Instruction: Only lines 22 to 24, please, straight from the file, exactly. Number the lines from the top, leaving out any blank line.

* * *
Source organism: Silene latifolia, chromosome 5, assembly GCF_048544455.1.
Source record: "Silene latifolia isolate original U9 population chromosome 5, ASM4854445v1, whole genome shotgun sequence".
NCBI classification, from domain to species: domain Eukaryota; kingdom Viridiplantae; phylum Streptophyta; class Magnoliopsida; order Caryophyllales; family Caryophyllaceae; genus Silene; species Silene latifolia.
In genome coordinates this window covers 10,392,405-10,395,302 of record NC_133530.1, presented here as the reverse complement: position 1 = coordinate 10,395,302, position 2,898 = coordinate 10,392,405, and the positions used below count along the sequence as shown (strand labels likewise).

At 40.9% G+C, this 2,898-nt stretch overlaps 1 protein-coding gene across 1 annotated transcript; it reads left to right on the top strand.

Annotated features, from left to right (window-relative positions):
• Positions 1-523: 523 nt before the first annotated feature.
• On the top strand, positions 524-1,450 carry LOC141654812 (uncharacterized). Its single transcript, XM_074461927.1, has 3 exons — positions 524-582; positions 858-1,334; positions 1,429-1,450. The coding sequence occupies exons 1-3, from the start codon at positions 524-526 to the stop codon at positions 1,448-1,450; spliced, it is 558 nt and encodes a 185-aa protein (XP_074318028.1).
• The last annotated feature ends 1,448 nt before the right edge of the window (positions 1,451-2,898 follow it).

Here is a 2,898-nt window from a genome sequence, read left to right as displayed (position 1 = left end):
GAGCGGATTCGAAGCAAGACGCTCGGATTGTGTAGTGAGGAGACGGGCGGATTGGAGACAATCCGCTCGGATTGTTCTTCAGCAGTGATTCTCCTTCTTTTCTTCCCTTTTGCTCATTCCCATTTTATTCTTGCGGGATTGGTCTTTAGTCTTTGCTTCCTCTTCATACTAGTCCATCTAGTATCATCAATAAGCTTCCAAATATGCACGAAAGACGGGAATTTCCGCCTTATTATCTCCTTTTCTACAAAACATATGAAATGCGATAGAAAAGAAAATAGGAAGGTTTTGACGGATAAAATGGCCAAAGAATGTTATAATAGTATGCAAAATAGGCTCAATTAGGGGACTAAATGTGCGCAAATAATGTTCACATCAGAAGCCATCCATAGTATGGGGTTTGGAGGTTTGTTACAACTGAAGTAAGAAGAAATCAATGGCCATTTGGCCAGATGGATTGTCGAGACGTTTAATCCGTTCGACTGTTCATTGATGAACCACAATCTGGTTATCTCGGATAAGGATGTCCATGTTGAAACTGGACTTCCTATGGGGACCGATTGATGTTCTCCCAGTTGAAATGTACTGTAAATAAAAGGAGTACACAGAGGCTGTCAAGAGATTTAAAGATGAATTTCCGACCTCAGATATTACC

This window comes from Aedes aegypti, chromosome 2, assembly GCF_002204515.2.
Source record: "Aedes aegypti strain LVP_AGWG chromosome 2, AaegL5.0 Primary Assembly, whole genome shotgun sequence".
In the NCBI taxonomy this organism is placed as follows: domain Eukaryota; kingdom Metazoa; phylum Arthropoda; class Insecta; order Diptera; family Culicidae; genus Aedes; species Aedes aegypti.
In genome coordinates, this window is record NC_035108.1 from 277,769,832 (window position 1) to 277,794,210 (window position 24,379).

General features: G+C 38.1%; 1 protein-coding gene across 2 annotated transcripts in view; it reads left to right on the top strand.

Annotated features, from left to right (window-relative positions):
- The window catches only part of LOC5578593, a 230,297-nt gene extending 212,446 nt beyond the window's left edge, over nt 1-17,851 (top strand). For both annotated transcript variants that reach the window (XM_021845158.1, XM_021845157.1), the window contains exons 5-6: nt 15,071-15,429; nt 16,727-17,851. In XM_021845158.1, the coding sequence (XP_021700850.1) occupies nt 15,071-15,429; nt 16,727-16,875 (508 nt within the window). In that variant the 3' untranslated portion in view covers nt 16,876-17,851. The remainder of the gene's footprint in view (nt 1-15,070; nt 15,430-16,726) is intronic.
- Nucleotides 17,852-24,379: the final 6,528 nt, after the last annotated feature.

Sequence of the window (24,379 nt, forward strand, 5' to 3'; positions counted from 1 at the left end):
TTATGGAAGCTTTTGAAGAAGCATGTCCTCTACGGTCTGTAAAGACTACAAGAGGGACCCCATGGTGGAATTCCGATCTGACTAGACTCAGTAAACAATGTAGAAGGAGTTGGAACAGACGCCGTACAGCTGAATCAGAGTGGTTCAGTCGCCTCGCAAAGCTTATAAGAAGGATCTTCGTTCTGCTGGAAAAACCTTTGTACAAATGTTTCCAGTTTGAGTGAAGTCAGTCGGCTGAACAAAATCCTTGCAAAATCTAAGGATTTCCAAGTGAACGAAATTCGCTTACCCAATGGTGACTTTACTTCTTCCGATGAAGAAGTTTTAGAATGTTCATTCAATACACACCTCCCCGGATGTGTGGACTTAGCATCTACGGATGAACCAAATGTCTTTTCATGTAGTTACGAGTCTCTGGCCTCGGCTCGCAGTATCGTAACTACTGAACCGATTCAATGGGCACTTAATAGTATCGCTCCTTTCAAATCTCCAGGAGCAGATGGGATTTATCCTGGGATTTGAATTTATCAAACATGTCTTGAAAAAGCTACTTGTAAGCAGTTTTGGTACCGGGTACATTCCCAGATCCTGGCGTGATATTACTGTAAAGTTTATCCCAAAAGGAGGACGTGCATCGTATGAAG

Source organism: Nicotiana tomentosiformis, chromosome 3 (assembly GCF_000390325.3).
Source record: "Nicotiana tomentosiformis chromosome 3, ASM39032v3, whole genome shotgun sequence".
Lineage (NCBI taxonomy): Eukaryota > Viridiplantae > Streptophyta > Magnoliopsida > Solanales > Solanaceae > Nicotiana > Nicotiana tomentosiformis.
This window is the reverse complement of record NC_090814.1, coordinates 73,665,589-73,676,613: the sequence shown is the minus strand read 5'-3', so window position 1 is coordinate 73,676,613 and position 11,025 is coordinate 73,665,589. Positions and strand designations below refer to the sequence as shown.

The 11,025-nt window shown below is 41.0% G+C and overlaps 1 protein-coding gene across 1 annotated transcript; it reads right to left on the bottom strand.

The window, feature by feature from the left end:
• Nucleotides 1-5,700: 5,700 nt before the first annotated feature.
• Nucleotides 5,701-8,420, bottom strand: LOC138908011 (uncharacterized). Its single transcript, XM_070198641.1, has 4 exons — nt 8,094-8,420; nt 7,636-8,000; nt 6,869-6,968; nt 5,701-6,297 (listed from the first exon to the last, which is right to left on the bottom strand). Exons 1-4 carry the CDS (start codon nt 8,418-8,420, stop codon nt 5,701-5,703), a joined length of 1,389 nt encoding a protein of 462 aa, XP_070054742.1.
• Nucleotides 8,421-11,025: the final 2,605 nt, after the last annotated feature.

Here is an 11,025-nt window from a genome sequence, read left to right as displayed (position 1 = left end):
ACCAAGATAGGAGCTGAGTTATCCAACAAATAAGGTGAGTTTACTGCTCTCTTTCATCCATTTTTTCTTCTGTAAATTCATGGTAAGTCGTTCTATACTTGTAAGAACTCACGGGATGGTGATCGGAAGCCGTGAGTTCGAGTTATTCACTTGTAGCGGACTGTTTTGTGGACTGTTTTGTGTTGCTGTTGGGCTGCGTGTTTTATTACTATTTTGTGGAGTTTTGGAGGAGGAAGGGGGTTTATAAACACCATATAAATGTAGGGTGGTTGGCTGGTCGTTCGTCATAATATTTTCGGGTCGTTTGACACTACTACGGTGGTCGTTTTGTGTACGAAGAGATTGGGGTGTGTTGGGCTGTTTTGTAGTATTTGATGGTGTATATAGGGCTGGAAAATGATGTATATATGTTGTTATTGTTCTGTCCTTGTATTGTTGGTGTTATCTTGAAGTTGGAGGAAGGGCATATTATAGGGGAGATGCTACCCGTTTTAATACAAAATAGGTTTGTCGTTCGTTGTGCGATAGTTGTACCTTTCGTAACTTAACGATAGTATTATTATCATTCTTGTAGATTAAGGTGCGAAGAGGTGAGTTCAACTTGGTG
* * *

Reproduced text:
Source organism: Nicotiana tomentosiformis, chromosome 3 (assembly GCF_000390325.3).
Source record: "Nicotiana tomentosiformis chromosome 3, ASM39032v3, whole genome shotgun sequence".
Lineage (NCBI taxonomy): Eukaryota > Viridiplantae > Streptophyta > Magnoliopsida > Solanales > Solanaceae > Nicotiana > Nicotiana tomentosiformis.